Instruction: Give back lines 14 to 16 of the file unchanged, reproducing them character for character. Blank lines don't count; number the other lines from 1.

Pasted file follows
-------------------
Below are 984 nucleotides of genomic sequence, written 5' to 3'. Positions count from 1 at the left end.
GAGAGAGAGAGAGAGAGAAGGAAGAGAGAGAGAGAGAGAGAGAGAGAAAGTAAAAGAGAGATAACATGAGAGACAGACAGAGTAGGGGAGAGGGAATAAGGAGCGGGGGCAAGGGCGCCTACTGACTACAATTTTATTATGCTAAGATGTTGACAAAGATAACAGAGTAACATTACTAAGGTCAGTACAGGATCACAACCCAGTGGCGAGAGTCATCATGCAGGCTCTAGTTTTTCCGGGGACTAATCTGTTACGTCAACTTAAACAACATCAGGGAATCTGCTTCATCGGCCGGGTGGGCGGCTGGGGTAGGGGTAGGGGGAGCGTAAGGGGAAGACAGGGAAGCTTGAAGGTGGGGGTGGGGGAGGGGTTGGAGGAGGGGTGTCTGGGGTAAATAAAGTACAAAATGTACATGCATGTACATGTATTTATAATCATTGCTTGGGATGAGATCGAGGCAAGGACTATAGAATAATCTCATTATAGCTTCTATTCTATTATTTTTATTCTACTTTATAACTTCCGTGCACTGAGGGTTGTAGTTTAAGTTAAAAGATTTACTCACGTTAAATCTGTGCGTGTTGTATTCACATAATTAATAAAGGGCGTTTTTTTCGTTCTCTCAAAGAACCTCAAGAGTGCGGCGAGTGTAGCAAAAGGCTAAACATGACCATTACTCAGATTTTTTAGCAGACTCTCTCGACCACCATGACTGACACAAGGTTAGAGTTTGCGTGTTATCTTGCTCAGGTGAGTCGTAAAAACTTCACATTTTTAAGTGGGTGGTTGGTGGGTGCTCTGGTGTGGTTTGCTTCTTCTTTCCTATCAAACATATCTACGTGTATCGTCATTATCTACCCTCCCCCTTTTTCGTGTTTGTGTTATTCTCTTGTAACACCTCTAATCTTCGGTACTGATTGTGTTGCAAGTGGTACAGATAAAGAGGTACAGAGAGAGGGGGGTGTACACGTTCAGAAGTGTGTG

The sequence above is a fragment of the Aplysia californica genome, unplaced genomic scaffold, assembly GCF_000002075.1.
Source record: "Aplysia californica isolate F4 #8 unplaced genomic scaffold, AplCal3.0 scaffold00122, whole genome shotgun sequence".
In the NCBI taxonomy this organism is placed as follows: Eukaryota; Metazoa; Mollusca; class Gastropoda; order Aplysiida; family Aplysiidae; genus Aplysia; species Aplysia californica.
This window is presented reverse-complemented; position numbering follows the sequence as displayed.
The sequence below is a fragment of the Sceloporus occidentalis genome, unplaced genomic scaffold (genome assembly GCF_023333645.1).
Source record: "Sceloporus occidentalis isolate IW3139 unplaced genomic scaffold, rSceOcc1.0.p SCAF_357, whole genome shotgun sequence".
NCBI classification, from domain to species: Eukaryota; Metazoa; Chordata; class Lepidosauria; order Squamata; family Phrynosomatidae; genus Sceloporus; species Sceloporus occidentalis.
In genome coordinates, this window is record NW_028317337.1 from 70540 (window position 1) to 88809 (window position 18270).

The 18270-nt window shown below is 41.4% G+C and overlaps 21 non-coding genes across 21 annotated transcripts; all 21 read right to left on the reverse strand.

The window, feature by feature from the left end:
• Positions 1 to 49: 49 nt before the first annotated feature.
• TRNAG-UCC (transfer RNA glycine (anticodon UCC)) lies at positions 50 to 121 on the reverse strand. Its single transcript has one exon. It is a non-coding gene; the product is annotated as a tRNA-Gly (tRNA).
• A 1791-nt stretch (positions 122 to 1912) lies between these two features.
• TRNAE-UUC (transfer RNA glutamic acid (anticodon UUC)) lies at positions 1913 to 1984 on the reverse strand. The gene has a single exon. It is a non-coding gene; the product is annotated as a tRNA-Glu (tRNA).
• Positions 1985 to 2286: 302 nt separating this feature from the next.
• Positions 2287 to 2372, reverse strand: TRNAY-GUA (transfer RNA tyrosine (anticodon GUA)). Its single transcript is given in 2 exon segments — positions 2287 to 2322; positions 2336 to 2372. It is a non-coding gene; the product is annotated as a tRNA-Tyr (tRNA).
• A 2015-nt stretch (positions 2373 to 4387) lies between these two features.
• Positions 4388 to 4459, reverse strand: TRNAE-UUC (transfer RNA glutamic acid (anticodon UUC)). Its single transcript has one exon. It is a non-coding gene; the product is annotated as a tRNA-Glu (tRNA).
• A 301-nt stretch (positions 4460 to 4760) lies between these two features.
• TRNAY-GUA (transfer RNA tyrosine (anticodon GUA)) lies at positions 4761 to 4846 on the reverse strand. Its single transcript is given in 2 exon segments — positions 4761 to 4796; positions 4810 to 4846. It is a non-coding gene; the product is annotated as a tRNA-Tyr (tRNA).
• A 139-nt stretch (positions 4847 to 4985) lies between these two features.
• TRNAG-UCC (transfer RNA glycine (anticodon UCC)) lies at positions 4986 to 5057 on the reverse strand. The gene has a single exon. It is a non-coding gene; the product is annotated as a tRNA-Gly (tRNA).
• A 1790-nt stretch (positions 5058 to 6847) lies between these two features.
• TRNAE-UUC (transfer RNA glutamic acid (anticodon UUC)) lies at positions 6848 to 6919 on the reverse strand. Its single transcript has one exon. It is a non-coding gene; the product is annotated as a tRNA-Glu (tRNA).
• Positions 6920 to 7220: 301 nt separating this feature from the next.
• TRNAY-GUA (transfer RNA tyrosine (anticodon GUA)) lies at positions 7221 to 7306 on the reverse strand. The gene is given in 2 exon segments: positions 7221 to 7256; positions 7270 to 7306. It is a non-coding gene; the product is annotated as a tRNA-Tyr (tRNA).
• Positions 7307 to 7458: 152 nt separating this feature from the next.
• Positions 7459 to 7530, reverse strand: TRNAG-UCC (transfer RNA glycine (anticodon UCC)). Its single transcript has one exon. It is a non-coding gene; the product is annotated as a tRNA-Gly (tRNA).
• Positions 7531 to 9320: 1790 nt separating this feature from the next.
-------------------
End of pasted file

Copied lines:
• TRNAG-UCC (transfer RNA glycine (anticodon UCC)) lies at positions 50 to 121 on the reverse strand. Its single transcript has one exon. It is a non-coding gene; the product is annotated as a tRNA-Gly (tRNA).
• A 1791-nt stretch (positions 122 to 1912) lies between these two features.
• TRNAE-UUC (transfer RNA glutamic acid (anticodon UUC)) lies at positions 1913 to 1984 on the reverse strand. The gene has a single exon. It is a non-coding gene; the product is annotated as a tRNA-Glu (tRNA).